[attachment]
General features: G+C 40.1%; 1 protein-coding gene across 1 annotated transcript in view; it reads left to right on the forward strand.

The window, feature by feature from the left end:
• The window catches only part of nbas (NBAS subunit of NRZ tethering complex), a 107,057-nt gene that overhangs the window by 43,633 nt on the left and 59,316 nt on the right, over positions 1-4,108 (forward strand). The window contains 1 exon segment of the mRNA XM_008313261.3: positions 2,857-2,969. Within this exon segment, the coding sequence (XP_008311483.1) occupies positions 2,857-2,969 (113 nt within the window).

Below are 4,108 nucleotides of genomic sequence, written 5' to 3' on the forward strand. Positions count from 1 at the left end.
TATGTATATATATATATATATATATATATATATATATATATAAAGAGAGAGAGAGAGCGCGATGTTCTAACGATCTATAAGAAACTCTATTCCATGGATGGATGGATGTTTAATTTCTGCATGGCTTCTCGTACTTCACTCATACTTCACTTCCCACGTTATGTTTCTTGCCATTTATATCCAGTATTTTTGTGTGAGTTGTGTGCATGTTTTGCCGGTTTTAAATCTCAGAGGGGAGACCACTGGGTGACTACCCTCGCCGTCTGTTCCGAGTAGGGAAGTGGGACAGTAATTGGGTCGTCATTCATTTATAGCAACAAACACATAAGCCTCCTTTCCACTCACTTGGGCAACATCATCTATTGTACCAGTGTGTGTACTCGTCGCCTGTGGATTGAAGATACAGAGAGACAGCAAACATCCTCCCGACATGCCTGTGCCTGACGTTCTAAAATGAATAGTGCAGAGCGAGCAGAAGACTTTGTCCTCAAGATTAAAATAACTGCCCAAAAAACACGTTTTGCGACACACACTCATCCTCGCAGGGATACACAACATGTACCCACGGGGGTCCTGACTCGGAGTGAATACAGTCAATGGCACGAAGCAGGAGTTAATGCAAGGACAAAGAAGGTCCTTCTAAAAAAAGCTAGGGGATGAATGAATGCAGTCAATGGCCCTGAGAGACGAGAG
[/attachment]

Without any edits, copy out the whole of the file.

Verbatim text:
General features: G+C 40.1%; 1 protein-coding gene across 1 annotated transcript in view; it reads left to right on the forward strand.

The window, feature by feature from the left end:
• The window catches only part of nbas (NBAS subunit of NRZ tethering complex), a 107,057-nt gene that overhangs the window by 43,633 nt on the left and 59,316 nt on the right, over positions 1-4,108 (forward strand). The window contains 1 exon segment of the mRNA XM_008313261.3: positions 2,857-2,969. Within this exon segment, the coding sequence (XP_008311483.1) occupies positions 2,857-2,969 (113 nt within the window).

Below are 4,108 nucleotides of genomic sequence, written 5' to 3' on the forward strand. Positions count from 1 at the left end.
TATGTATATATATATATATATATATATATATATATATATATAAAGAGAGAGAGAGAGCGCGATGTTCTAACGATCTATAAGAAACTCTATTCCATGGATGGATGGATGTTTAATTTCTGCATGGCTTCTCGTACTTCACTCATACTTCACTTCCCACGTTATGTTTCTTGCCATTTATATCCAGTATTTTTGTGTGAGTTGTGTGCATGTTTTGCCGGTTTTAAATCTCAGAGGGGAGACCACTGGGTGACTACCCTCGCCGTCTGTTCCGAGTAGGGAAGTGGGACAGTAATTGGGTCGTCATTCATTTATAGCAACAAACACATAAGCCTCCTTTCCACTCACTTGGGCAACATCATCTATTGTACCAGTGTGTGTACTCGTCGCCTGTGGATTGAAGATACAGAGAGACAGCAAACATCCTCCCGACATGCCTGTGCCTGACGTTCTAAAATGAATAGTGCAGAGCGAGCAGAAGACTTTGTCCTCAAGATTAAAATAACTGCCCAAAAAACACGTTTTGCGACACACACTCATCCTCGCAGGGATACACAACATGTACCCACGGGGGTCCTGACTCGGAGTGAATACAGTCAATGGCACGAAGCAGGAGTTAATGCAAGGACAAAGAAGGTCCTTCTAAAAAAAGCTAGGGGATGAATGAATGCAGTCAATGGCCCTGAGAGACGAGAG